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Norks uses ballistic missile to launch silent 'satellite'

MR J

This is just so wrong.

I hope that they make sure no more toothpaste or antibiotics can be shipped into the country until this finally stops.

Why cant they be like the USA and just launch things like the X-37 to test how ketchup reacts in high orbit low gravity situations?.

Those North Koreans are so bad.

I bet they will be the first country in the world to ever use any form of atomic weapon. Those evil people need to be punished.

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It killed Safe Harbor. Will Europe's highest court now kill off hyperlinks?

MR J

Re: Take down all road signs...

That's completely not what this story is about.

Think of it this way. You install a safe in your home, hidden under the floor in the bathroom. When someone does break into your home they go straight to that safe, it turns out the safe company publishes information about where people purchase their safes and where they are put.

This is not about directions to the known, it is about directions to the unknown.

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Brit filmmaker plans 10hr+ Paint Drying epic

MR J

I am confused.

It's £1,000 for a 90 min film.

But the cost is £101.5 + £7.09 per min..

That's only about £740.

And.. Not to be rude here. But How many people sit and watch this?

So £425 an hour, and BBFC says they use teams of 2-3 per film, and if something needs clarification they will run it by another 2 or 3 per film..

So we are going to pay 3 people £141.8 per hour each for 14 hours to show them how we don't like them?...

While there is some hilarity in this, I think a lot of people need to really consider what impact this will have. Personally, I bet the BBFC will enjoy these types of films coming out.

If anyone here dislikes what I do, I am more than happy to receive £141.80 per hour to keep doing it.

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ICO fines PPI claims firm £80,000 over 1.3m spam SMS deluge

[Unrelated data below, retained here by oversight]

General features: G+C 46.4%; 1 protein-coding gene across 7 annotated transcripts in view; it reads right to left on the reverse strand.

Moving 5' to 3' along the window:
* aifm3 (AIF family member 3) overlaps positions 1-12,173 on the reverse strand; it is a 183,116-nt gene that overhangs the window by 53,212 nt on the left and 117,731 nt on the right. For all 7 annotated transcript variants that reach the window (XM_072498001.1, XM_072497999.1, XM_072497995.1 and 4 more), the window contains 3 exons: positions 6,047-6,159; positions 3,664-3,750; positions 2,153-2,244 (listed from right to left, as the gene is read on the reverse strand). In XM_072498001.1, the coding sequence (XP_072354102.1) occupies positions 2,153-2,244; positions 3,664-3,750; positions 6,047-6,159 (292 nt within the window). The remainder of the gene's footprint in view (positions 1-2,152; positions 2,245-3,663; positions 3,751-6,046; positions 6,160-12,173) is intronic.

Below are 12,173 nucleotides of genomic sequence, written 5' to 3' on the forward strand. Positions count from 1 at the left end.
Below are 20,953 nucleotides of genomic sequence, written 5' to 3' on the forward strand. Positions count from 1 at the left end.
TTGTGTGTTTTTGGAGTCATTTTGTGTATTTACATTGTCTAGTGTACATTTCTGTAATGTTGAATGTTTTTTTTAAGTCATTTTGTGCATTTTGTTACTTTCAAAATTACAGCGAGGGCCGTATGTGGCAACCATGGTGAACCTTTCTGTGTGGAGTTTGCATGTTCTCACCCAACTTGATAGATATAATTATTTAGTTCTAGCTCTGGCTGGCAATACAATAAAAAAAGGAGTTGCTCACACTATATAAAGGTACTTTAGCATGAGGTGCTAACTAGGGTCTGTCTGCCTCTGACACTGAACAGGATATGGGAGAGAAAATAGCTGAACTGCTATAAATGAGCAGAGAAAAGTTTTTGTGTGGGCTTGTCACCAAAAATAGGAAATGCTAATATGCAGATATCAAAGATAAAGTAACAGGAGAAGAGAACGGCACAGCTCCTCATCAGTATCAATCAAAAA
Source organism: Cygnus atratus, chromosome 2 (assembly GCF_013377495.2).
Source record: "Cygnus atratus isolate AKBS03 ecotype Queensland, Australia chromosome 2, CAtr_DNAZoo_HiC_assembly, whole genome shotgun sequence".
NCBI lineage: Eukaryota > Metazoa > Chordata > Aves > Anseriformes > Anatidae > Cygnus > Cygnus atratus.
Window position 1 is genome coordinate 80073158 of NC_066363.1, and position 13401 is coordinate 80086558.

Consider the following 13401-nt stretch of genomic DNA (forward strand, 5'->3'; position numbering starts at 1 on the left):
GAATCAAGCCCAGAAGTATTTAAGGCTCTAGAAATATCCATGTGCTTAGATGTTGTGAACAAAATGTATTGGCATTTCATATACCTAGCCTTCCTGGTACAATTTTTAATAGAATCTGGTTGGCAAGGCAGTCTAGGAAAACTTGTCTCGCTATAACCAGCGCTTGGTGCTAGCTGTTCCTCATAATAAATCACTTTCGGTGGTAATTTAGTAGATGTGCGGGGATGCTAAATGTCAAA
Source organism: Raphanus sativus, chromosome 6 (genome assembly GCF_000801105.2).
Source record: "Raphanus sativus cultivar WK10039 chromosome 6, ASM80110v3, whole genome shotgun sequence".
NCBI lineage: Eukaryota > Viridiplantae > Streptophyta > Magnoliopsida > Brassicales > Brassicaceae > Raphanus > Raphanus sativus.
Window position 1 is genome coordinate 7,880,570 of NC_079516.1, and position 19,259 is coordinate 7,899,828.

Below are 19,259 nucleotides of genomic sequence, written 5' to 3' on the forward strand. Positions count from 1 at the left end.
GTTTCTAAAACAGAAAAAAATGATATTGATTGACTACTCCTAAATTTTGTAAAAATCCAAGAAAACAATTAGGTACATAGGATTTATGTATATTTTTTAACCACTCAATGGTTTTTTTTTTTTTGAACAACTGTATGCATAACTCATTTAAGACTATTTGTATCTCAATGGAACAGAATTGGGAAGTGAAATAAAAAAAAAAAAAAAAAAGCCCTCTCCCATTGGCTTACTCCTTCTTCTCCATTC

MR J

They probably spent more actually sending the darn'd things anyhow!

I know you can get bulk msg's (paid) for about 2-3p each, so this penalty only raises the cost slightly.

If something gains £500,000 in profit from calls, and your penalized £80,000 for making the calls, then it is a no brainer!

Either close the door on the mass mailers, or make the fines a "per text /call" type of fine.

I can see the current gov wanting to get rid of this anyhow, they like to kill off things that stagnate business.

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UK citizens will have to pay government to spy on them

MR J

I say we all band together to create a web crawling bot that runs from our connections and sends out request far and wide to everything!....

20 million people have broadband, if we could get 1% of them to do this daily... hubba hubba at the data storage cost!....

My family does about 10 gig of data every day (games, streaming, browsing, facecrap, twatter, spyspace) and I am sure that a lot will be triggered just by that....

If you make it so expensive and difficult to do and use that it becomes worthless, then perhaps they would abandon it!...

On a side note... DNSCrypt up and running now....

If I could ask a question, it would be if there is a MP is that has a buddy that owns a data retention company selling hardware approved for ISP level data retention... Not that such things happen that way, but still..

The biggest worry about all of this to me isn't the gov having it... It will be that the gov has it next year and then realise that its worth a lot of money if its "anonymized" and we can "opt-out" if we want, but due to cutbacks those opt-out request will be ignored (like our "care-data").

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So is it 4.5G or LTE-Advanced Pro? Either way, it’s pretty damn quick

MR J

Cant wait for EE to get this!...

I can see Bacon on TV telling everyone how good it is for streaming HD video of them riding skateboards... For 30 seconds a month due to data restrictions!.